The Something (by Rebecca Cobb, published by MacMillan Children’s Books) wondrous celebration of a child’s imagination. This is a tale that starts when a ball doesn’t bounce back – disappearing into a small hole besides a tree adorned by the green buds of Spring, in a boy’s back garden. As the boy and his dog look down, we look up at them from the hole.

At first, the boy just waits and wonders. As the tree blooms into colour, the boy begins to ask others what they think might be down there. In the top half of the pages that follow, we see the boy, his family and his friends each taking a turn at guessing what might be below – and in the lower half of each page we see his imagination come to life – a mouse’s house, a troll, a snoozing fox, even a dragon. In each scene, the boy’s lost ball can be found.

As the pages turn, so do the leaves on the tree as autumn arrives, and finally the tree is bare. The boy is not upset that he doesn’t have the answer – rather, he is “pleased that something has chosen our garden to live in”.

Rebecca Cobb’s beautiful and distinctive illustrations bring her first person narrative to life. There are charming and touching details to be discovered. When the boy’s grandparents suggest that if something does live down there it is most likely a mole or a badger, the boy imagines the creatures knitting and doing the crossword – just like his Granny and Grandad are above ground. The diversity of the boy’s friends is worth a particular mention.

We adore Rebecca Cobb’s books and highly recommend others she’s written and illustrated (including The Paper Dolls; Lunchtime; Aunt Amelia and There’s an Owl in My Towel – all reviewed on our site).

In Sam and Dave Dig a Hole (written by Mac Barnett, illustrated by Jon Klassen, published by Walker Books) we meet two determined diggers on a mission, who vow that they “won’t stop digging until we find something spectacular”.

Setting out with their spades into a barren field next to a farmhouse and a single apple tree, Sam and Dave begin to dig. Here we see clear looks of determination from the pair, and their dog. Their cat looks sceptical and watches from the porch step. Jon Klassen’s use of ‘side-eye’ in his characters’ faces is second to none for illustrating a huge range of emotions.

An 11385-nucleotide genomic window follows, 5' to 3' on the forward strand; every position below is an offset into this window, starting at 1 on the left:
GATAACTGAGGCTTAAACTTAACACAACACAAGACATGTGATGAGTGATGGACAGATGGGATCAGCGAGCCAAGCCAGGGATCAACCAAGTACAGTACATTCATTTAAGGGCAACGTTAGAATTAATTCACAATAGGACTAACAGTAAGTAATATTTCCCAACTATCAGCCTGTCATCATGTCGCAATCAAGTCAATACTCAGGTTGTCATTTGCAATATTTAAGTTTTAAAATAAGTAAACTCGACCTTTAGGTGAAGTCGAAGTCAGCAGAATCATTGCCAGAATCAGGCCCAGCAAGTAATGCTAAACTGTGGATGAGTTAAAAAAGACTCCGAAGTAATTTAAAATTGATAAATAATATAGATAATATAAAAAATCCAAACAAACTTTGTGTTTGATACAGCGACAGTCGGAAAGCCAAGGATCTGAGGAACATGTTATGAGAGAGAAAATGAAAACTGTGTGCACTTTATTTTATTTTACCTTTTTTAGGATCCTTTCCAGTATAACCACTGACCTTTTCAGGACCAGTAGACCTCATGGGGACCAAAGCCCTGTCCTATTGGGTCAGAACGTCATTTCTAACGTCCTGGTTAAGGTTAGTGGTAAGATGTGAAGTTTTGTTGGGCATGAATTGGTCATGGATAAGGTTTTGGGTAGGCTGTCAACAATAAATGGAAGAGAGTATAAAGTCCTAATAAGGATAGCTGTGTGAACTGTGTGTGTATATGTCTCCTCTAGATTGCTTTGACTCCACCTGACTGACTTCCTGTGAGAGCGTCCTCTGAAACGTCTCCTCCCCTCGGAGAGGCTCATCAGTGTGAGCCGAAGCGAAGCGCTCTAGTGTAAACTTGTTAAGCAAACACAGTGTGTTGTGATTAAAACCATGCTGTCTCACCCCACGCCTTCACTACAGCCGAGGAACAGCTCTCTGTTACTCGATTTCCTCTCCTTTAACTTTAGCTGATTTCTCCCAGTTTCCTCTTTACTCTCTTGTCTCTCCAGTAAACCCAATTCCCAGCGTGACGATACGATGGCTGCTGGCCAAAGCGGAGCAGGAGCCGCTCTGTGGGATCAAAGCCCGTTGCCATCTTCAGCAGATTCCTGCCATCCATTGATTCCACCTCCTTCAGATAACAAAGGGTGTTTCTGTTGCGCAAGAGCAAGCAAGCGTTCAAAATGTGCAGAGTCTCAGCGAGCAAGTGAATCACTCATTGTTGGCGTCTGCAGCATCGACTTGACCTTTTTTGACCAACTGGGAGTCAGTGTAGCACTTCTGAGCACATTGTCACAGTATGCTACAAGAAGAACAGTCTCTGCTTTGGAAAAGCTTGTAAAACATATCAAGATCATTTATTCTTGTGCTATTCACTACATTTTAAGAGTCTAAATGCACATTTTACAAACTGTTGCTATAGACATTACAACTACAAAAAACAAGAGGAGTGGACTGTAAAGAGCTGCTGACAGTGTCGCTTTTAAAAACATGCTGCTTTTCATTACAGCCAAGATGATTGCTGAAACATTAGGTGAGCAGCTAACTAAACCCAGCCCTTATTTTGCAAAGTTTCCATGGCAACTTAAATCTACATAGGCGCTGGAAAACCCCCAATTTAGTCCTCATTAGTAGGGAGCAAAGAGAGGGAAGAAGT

They begin to dig down, and then across, at each turn narrowly missing increasingly huge diamonds buried in the earth. They stop for a rest and animal biscuits. When they fall asleep, their dog digs a little further, and opens up a hole in the bottom of the page. They all fall, landing with a bump on the earth below. “That was pretty spectacular” they say. But are they home?

Mac Barnett’s sparse narrative is perfectly matched to Klassen’s deadpan illustrations. The minimalist style enables readers to focus in on details, and notice new aspects of the story on each reading – it wasn’t until recently we realised that the dog is always trying in vain to indicate where the gems are buried.

If you are looking for more books featuring holes in the ground, check out these two (reviewed previously): A New House for Mouse by Petr Horacek; and Rabbityness by Jo Empson.

Adventures on the High Seas

Adventures on land and sea Posted on 19 Sep, 2016 11:27AM

Mayday Mouse
by Seb Braun, published by Child’s Play

This is a tale of brave Captain Mouse who sets off across the sea determined to get a birthday gift to her brother on the other side. Her journey begins on a lovely day, perfect for a cruise in her walnut shell boat with its toothpick mast. As she departs, two of her friends, a frog and dragonfly, remind her that if she needs help they’ll be there for her.

Dark clouds descend and the sea becomes choppy, and before long great ‘watery perils’ appear, depicted with extraordinary movement and colour by Sebastian Braun’s wonderful illustrations.

Crashing waves hurl her and her small craft towards a narrow miss with rocks and a dark cave, before she lands, stranded, on a small island. With the water closing in she calls upon her friends for aid with a cry of “Mayday!” They arrive just in time, bringing her materials for a new cork boat, which sees her on her way. Finally she reaches the shore and embraces her brother on the other side with a sigh of relief.

For the final spread we zoom out from her level to a bird’s eye view, and a surprising reveal, which always causes our three year old to laugh out loud in delight, showing us her world in a very different way. A lovely bonus is a final scene on the inside cover where we see the mice siblings sharing the gift that Captain mouse so determinedly clung to during her various ordeals.